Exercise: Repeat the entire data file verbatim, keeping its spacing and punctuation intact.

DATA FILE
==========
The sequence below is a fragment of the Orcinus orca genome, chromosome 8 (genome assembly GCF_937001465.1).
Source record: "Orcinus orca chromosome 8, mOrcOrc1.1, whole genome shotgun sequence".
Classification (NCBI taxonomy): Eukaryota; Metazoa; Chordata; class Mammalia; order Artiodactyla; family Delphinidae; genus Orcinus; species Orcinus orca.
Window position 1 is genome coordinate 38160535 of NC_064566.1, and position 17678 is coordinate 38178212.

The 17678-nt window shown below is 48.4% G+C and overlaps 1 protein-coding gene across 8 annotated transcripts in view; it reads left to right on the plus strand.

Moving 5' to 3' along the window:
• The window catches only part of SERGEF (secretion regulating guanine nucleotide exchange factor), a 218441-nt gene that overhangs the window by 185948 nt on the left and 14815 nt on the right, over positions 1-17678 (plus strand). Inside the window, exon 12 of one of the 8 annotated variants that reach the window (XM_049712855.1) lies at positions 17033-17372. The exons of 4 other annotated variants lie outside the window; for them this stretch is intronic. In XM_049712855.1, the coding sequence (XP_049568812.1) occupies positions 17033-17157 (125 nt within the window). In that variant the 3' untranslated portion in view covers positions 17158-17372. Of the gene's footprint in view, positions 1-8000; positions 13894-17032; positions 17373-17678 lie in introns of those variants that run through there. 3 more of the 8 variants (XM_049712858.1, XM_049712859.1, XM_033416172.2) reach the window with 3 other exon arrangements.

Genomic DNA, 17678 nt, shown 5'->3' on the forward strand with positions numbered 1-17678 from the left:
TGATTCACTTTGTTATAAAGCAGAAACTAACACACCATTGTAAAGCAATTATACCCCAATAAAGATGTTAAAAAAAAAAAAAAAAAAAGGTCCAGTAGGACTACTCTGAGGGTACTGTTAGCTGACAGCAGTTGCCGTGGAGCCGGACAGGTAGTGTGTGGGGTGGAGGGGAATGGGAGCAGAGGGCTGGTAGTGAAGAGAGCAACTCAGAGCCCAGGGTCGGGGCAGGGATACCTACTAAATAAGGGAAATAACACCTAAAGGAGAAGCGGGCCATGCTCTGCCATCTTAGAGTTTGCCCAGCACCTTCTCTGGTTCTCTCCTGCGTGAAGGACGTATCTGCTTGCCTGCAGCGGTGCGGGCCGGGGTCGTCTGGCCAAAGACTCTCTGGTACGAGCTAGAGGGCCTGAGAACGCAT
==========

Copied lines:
The sequence below is a fragment of the Orcinus orca genome, chromosome 8 (genome assembly GCF_937001465.1).
Source record: "Orcinus orca chromosome 8, mOrcOrc1.1, whole genome shotgun sequence".
Classification (NCBI taxonomy): Eukaryota; Metazoa; Chordata; class Mammalia; order Artiodactyla; family Delphinidae; genus Orcinus; species Orcinus orca.
Window position 1 is genome coordinate 38160535 of NC_064566.1, and position 17678 is coordinate 38178212.

The 17678-nt window shown below is 48.4% G+C and overlaps 1 protein-coding gene across 8 annotated transcripts in view; it reads left to right on the plus strand.

Moving 5' to 3' along the window:
• The window catches only part of SERGEF (secretion regulating guanine nucleotide exchange factor), a 218441-nt gene that overhangs the window by 185948 nt on the left and 14815 nt on the right, over positions 1-17678 (plus strand). Inside the window, exon 12 of one of the 8 annotated variants that reach the window (XM_049712855.1) lies at positions 17033-17372. The exons of 4 other annotated variants lie outside the window; for them this stretch is intronic. In XM_049712855.1, the coding sequence (XP_049568812.1) occupies positions 17033-17157 (125 nt within the window). In that variant the 3' untranslated portion in view covers positions 17158-17372. Of the gene's footprint in view, positions 1-8000; positions 13894-17032; positions 17373-17678 lie in introns of those variants that run through there. 3 more of the 8 variants (XM_049712858.1, XM_049712859.1, XM_033416172.2) reach the window with 3 other exon arrangements.

Genomic DNA, 17678 nt, shown 5'->3' on the forward strand with positions numbered 1-17678 from the left:
TGATTCACTTTGTTATAAAGCAGAAACTAACACACCATTGTAAAGCAATTATACCCCAATAAAGATGTTAAAAAAAAAAAAAAAAAAAGGTCCAGTAGGACTACTCTGAGGGTACTGTTAGCTGACAGCAGTTGCCGTGGAGCCGGACAGGTAGTGTGTGGGGTGGAGGGGAATGGGAGCAGAGGGCTGGTAGTGAAGAGAGCAACTCAGAGCCCAGGGTCGGGGCAGGGATACCTACTAAATAAGGGAAATAACACCTAAAGGAGAAGCGGGCCATGCTCTGCCATCTTAGAGTTTGCCCAGCACCTTCTCTGGTTCTCTCCTGCGTGAAGGACGTATCTGCTTGCCTGCAGCGGTGCGGGCCGGGGTCGTCTGGCCAAAGACTCTCTGGTACGAGCTAGAGGGCCTGAGAACGCAT